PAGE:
An Irish seminarian of Rome’s Pontifical Irish College intends to bring a defamation suit against Irish media outlets that claimed he was found in bed with another seminarian.
Crux recently reported that the seminarian’s attorney has served legal letters on both the Irish Times and the Irish Independent:
“Late last week, several Irish media outlets, including the Times and Independent, carried stories claiming that two unidentified seminarians at Rome’s Pontifical Irish College had been sent home after having been found in bed with one another, following a Vatican Mass marking the 50th anniversary of Blessed Pope Paul VI’s landmark 1968 encyclical Humanae Vitae.
“According to the report in the Irish Catholic, however, while the two seminarians had been disciplined over concerns related to excessive alcohol consumption, at no time were charges of sexual misconduct put to either man by authorities of the Irish College, which is Ireland’s national seminary in Rome.
“The report also suggests that neither man has been dismissed from the Irish College, though both are temporarily away of their own accord, and neither man was ‘sent’ back to Ireland.”
While the secular Irish news sources insisted that the two seminarians were found in bed together and were sent away by college authorities, the Irish Catholic maintained that the rector of the college, Monsignor Ciaran O’Carroll, did not include any accounts of sexual misconduct in his report about the situation. Furthermore O’Carroll’s report mentioned nothing about a Vatican Mass that celebrated the anniversary of Humanae Vitae that supposedly took place right before the incident.
While only one seminarian is suing, both are reported to remain concerned about their reputations. Although they both still remain anonymous, they worry that their names will be released to the public since the Irish College is a small school. The seminarians have appealed to both Monsignor O’Carroll and to Archbishop Diarmuid Martin of Dublin to clear their names, but the two clerics remain silent.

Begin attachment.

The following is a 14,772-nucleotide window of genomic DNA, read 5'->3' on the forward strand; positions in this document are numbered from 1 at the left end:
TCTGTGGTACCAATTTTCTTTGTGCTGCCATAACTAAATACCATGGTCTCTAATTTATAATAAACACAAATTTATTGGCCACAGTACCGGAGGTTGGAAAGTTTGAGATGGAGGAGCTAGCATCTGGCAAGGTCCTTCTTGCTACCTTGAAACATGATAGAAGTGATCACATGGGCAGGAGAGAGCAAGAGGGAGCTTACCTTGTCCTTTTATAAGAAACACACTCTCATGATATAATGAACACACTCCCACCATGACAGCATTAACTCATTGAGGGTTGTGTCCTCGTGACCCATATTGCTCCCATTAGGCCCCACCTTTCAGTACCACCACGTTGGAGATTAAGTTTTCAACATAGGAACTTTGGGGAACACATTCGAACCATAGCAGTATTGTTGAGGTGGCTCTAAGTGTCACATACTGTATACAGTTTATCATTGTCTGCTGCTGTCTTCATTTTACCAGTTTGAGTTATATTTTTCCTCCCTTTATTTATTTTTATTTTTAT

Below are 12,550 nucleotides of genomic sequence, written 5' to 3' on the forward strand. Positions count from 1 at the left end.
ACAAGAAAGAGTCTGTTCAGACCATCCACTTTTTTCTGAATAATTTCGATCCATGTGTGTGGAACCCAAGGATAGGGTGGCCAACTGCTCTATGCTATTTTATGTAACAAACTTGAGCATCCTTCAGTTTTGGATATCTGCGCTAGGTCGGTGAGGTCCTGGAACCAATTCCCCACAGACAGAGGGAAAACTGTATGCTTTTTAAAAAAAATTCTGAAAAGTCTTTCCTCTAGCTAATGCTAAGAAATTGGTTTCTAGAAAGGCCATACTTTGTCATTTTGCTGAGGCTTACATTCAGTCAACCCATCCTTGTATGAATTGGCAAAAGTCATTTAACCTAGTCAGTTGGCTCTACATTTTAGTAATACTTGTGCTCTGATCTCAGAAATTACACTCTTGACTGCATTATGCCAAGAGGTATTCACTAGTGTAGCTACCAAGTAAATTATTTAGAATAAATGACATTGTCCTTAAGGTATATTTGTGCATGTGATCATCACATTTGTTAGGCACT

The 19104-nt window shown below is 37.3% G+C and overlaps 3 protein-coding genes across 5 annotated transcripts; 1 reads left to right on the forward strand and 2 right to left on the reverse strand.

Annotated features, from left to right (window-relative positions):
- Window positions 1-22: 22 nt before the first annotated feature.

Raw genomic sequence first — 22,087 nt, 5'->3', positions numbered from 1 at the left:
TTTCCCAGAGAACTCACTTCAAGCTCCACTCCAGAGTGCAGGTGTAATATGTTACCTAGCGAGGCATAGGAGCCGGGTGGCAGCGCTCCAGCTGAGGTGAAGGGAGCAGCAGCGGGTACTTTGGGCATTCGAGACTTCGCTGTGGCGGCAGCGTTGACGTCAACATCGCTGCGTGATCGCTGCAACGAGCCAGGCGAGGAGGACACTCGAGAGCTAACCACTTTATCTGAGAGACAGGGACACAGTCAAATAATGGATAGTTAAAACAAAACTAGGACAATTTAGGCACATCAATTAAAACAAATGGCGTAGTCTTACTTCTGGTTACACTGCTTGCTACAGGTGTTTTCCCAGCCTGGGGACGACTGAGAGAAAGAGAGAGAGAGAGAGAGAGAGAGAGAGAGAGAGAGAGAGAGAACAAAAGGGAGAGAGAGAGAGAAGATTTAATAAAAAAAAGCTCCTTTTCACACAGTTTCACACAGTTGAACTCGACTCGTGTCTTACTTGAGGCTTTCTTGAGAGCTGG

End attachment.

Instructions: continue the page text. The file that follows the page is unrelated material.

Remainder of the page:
Underlying this case are various media portrayals of who stands as the “bad guy.” On the one hand, sources like the Times and the Independent portray the seminarians as victims of Church authorities, having been “sent home” by officials at the Irish College after the discovery of apparently homosexual behavior. On the other hand, the Irish Catholic holds that these media sources are getting the story all wrong and that the seminarians are actually victims of false allegations by the media. Who is wrong? Church officials or the media?
Regardless of which version of the story is right, a broader question about homophobia in the Church looms in the background of this case. Whereas the secular news sources attempt to expose the alleged homophobic actions of Church leaders at the Irish College, the Catholic side of the debate has made efforts to shut down any suggestion of a homosexual relationship between the seminarians in order to preserve the reputation of the seminarians and the seminary. The disagreement between the reports is indeed suspicious, leading to a problematic he-said-he-said situation. However, even more problematically, the seminarians seek to clear their “good names,” suggesting that a sexual relationship with another man is a fall from grace.
In the end, the rhetoric used from the Catholic side demonstrates undertones of homophobia, as if a gay relationship between the two men needs to be excluded from consideration in order for the seminarians to regain their good reputations.
Lizzie Sextro, New Ways Ministry, June 3, 2018